A two-volume, 116-page anthology published early in 2001, this edition of Modern Industry would have benefited from better production. Photocopied with rubber stamp logos, these two comics would have made a nice perfect-bound book. Still, the comics are impressive. Jack Turnbull emerges as a self-publisher to watch with his piece "The Girl from Outer Space," which captures connection, frustration, and dedication quite well. Carrie McNinch's "My Dear" communicates the multiple, life-long forms of love that couples can feel -- almost all captured in drawings of photographs. F.C. Brandt's "And Another Thing" is a Jef Czekaj-like romp through time travel, politics, and good humor. Bruce Orr's "Linka" is a two-page existential quandary. And the seven-page "... Stalin Joe Stalin" by Trevor Alixopulos is an insightful parallel between historical world politics and the current business landscape. The art is often rough, but the ideas and concepts carried by these views of the future are strong. A quality roundup of comics creators from three countries, the collection also includes work by Jason Shiga, Mike Tolento, Marissa Falco, Jess Reklaw, and Dylan Williams. $8 to TFR Industries, Shawn Granton, 3719 SE Hawthorne Blvd. #243, Portland, OR 97214..

Perfect Plastic #2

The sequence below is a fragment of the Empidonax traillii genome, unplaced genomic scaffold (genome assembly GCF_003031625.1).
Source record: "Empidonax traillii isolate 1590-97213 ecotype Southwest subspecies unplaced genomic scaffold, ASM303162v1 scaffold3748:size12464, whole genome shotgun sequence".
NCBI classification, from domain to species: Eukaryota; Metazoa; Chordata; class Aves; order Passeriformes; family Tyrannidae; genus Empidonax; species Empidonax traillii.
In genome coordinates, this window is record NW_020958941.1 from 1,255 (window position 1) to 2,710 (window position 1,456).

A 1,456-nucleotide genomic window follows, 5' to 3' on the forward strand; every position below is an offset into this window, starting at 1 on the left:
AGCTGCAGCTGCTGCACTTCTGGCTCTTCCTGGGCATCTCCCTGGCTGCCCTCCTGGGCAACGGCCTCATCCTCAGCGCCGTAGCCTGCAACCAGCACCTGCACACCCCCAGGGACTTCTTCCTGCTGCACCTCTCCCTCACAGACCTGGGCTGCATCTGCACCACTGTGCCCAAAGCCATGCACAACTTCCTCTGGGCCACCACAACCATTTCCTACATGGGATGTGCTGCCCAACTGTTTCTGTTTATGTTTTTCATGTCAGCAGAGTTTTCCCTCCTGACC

A bit pricy, but this screenprinted, handmade wonder is one of the most beautiful minicomics I've ever seen. I'd like to blame this on one of the Paper Radio or former Fort Thunder crew members, but I really have no idea who produced this amazing piece of small-press ephemera. [I didn't when I read it; I do now: Alex Barry of Jamaica Plain.] Screenprinted in three colors throughout, the booklet juxtaposes raw comic art and mysterious writing such as, "A good robot friend is hard to come by. Sure you could purchase one in a supermarket gumball machine, but those ones, oh boy, they listen to the worst albums." The art reminds me slightly of Ron Rege Jr., Gary Panter, and Ben Jones. Alex informs me that there are four editions available.

  • #1, $5, xerox, color and black and white ( very few copies left)
  • #2, $15, color silkscreen book ( currently reprinting)
  • #3, $5, silkscreen cover, b&w xerox, blotter paper LSD insert, 83 pages (500 copies)
  • #4, $10, color and b&w xerox, on executive and photo glossy stock (100 copies)

    You can write Alex at 6 Pond St. #3, Jamaica Plain, MA 02130. Tell him Media Diet sent you.

    Snow Bits 2001
    Another mind-blowing minicomic out of Massachusetts. This almost-anonymous work [I've since exchanged emails with a Donald P. Grady.] is drawn almost entirely on graph paper, with the artist using the boxes to fill in pixels -- or as panels for non-pixellated art. It's largely a stream of consciousness story that invoked Larry Marder's process comics and former members of the Fort Thunder collective. The plot involves snow, robots, a digi-dog, a frozen castle (the best page spread!), a book, pixellated goggles called Digi-Eyes, and a bird lady who makes gift boxes. The story flows scene to scene by falling into an aspect of the art, and the resulting read is one of free association, cascading progress, and ambivalent relevance. Wonderfully done! Email Donald to request a copy.